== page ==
A rolling hitch is a knot that we use to attach a rope to another rope or object, like a pole. It acts as a friction hitch, and you pull on it lengthwise across an object. Rolling hitches have been around since the 19th century, but they used to go by the name “Magnus hitch.”
There are two kinds of rolling hitches. The first is better for securing a rope to an object like a pole or rod. The second is better for securing a rope to another rope. Follow the directions below to learn how to tie these knots.
The rolling hitch knot is primarily used in sailing. It helps release tension and control the sails. You can also use it to tie clotheslines, and it’s common in the construction industry for hauling tools.
There are six other knots like the rolling hitch:
What Is A Rolling Hitch?
A Rolling hitch knot, or Magnus hitch, is a type of slide and grip knot. We use it to attach rope to a pole, rod, or another rope. While using it, you will pull the rope lengthwise across an object, using it as a friction hitch. It resists lengthwise movement in one direction of the pull. Conversely, other similar knots pull at right angles.
Unlike most knots, you can tie and untie the rolling hitch even when holding a load. Rolling hitches don’t bind. They also don’t slip if you tie them correctly and use the right kind of rope. Rolling hitches are only suitable for natural rope materials. They slip with most synthetic rope materials.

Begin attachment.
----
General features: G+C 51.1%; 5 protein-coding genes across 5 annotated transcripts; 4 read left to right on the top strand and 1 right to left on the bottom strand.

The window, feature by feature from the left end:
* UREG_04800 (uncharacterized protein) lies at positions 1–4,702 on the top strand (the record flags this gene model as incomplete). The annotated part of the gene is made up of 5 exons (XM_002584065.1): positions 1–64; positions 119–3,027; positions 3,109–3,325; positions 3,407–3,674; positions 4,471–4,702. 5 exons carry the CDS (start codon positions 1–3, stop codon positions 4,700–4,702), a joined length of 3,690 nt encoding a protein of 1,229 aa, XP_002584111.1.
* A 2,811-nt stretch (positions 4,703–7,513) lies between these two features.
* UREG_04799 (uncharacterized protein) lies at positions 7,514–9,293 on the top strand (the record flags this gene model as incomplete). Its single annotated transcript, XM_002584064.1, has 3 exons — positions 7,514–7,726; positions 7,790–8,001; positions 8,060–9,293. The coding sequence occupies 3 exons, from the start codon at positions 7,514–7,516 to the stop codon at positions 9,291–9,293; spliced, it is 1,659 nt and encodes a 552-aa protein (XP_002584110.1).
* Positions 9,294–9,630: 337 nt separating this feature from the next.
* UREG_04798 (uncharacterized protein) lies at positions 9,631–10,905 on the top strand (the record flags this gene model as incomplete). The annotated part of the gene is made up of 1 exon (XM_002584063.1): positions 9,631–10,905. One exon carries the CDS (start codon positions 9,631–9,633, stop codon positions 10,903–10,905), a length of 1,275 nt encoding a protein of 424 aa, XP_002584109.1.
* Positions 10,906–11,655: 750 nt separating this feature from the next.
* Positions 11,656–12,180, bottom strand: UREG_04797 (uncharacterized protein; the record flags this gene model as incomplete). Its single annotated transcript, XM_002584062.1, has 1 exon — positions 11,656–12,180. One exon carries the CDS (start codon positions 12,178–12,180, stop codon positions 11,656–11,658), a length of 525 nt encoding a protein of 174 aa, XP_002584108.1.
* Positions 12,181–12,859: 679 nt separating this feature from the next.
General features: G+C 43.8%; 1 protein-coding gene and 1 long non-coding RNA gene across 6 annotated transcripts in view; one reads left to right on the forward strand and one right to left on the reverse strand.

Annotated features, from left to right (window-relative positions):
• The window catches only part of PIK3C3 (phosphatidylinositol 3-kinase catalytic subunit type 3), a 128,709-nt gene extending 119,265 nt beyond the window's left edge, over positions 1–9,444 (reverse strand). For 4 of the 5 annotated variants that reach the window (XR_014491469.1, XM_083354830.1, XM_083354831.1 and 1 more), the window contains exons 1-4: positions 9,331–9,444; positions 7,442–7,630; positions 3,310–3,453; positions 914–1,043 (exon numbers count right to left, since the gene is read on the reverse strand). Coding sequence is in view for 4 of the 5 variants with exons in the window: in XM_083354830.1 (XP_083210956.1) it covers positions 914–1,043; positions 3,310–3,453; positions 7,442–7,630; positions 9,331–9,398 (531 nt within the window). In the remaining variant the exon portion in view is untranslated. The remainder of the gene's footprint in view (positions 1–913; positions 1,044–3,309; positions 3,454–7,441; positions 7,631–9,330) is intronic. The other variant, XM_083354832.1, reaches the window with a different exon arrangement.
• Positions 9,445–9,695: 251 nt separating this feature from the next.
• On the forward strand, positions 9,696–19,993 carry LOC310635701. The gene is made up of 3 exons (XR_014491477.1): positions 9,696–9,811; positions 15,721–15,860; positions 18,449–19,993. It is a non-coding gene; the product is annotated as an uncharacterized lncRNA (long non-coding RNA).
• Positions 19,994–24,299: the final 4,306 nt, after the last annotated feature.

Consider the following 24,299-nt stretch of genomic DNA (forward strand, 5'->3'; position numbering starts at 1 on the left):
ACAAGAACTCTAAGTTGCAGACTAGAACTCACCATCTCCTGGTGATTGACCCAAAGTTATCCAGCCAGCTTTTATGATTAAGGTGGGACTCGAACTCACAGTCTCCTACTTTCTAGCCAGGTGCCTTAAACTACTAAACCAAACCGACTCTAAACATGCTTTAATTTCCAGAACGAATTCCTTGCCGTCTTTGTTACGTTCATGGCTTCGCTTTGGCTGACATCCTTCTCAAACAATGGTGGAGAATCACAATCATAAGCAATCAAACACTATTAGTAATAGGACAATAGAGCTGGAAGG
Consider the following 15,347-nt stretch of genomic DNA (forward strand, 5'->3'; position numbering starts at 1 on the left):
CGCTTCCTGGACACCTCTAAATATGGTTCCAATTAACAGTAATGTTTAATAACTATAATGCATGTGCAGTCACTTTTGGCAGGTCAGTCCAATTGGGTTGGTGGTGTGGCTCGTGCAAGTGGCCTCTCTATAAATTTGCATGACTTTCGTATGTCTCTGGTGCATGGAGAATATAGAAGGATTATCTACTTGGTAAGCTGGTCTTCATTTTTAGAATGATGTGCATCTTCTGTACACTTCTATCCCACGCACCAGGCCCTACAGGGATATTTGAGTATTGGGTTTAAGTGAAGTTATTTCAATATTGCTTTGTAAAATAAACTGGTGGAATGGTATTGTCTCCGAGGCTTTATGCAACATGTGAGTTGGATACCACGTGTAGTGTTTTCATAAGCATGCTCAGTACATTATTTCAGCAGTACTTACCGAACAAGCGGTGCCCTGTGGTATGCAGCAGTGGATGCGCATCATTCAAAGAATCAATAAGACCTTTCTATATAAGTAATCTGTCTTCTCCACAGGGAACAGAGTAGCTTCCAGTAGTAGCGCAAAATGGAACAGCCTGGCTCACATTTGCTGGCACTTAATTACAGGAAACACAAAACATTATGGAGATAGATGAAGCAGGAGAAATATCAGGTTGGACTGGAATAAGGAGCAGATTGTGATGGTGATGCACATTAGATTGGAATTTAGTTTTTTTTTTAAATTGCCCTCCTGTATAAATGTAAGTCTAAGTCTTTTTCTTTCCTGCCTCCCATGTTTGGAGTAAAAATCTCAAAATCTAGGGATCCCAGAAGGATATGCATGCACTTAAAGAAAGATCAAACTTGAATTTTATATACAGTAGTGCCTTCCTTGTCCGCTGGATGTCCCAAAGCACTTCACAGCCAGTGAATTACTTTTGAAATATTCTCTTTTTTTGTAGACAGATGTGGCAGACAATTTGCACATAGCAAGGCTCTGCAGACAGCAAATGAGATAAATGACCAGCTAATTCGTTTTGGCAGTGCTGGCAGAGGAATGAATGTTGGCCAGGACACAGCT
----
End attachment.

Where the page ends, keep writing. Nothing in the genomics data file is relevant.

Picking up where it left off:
The rolling hitch has been around since the 19th century, but it was known as the “Magnus hitch” or “Magner’s hitch.” The “rolling hitch” was a term during that time, but sailors used it to describe a different kind of knot. They did not use the modern terminology for “rolling hitch” until 1841. Author and sailor Richard Henry Dana, Jr, used the term for the first time in his book, The Seaman’s Friend.
Similarly, the “Magnus hitch” likely refers to a different knot than it used to. According to The Ashley Book Of Knots, two kinds of rolling hitches exist. There is the “Rolling Hitch (1)” and “Rolling Hitch (2).” The book numbers the first hitch as “1734” and the second as “1735.” On the other hand, the Magnus hitch receives the number “1736,” indicating it’s a separate knot.
How To Tie A Rolling Hitch (1)
The rolling hitch (1) is the preferred knot for attaching a rope to a rod or pole. To tie a rolling hitch knot (1), follow these 6 simple steps:
Loop the working end of the rope around a post.
Bring the working end down from behind the post.
Bring the working end back up, wrapping it around the post.
Pass the working end under the post and then underneath the first wrap. You will pull it upwards from between the two wraps.
Pull the working end and standing end simultaneously to pull the knot tight.
The rolling hitch knot is complete.
How To Tie A Rolling Hitch (2)
The rolling hitch (2) is the preferred knot for attaching a rope to another rope. Usually, rolling hitches attach a thinner rope to a thicker one.
To tie a rolling hitch knot (2), follow these X simple steps:
 Loop the working end of the rope around a post.
 Bring the working end down from behind the post.
 Loop the working end around the post again, then cross it over the rope’s standing part.
 Pass the working end around the post, then under the rope’s standing part.